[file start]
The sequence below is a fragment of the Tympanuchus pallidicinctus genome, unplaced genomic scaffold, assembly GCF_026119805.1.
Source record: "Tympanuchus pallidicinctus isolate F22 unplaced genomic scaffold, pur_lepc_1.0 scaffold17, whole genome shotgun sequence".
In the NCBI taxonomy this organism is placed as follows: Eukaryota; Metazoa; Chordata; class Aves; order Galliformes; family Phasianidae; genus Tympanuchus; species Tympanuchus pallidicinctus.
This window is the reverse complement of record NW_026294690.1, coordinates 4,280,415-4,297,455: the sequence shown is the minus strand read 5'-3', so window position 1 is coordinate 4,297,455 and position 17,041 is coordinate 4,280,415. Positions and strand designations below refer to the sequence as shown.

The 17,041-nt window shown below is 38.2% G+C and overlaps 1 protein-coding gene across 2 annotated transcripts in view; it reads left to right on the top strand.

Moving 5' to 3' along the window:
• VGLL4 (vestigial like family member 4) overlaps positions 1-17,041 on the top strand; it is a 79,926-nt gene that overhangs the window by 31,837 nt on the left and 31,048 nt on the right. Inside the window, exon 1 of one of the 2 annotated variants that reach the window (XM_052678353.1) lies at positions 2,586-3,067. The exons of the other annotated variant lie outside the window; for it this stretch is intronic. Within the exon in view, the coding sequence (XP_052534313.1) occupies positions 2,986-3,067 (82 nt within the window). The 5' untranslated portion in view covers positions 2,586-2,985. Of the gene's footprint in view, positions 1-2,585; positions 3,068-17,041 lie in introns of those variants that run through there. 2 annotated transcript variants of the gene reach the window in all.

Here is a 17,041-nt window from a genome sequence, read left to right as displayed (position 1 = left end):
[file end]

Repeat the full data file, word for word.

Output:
The sequence below is a fragment of the Tympanuchus pallidicinctus genome, unplaced genomic scaffold, assembly GCF_026119805.1.
Source record: "Tympanuchus pallidicinctus isolate F22 unplaced genomic scaffold, pur_lepc_1.0 scaffold17, whole genome shotgun sequence".
In the NCBI taxonomy this organism is placed as follows: Eukaryota; Metazoa; Chordata; class Aves; order Galliformes; family Phasianidae; genus Tympanuchus; species Tympanuchus pallidicinctus.
This window is the reverse complement of record NW_026294690.1, coordinates 4,280,415-4,297,455: the sequence shown is the minus strand read 5'-3', so window position 1 is coordinate 4,297,455 and position 17,041 is coordinate 4,280,415. Positions and strand designations below refer to the sequence as shown.

The 17,041-nt window shown below is 38.2% G+C and overlaps 1 protein-coding gene across 2 annotated transcripts in view; it reads left to right on the top strand.

Moving 5' to 3' along the window:
• VGLL4 (vestigial like family member 4) overlaps positions 1-17,041 on the top strand; it is a 79,926-nt gene that overhangs the window by 31,837 nt on the left and 31,048 nt on the right. Inside the window, exon 1 of one of the 2 annotated variants that reach the window (XM_052678353.1) lies at positions 2,586-3,067. The exons of the other annotated variant lie outside the window; for it this stretch is intronic. Within the exon in view, the coding sequence (XP_052534313.1) occupies positions 2,986-3,067 (82 nt within the window). The 5' untranslated portion in view covers positions 2,586-2,985. Of the gene's footprint in view, positions 1-2,585; positions 3,068-17,041 lie in introns of those variants that run through there. 2 annotated transcript variants of the gene reach the window in all.

Here is a 17,041-nt window from a genome sequence, read left to right as displayed (position 1 = left end):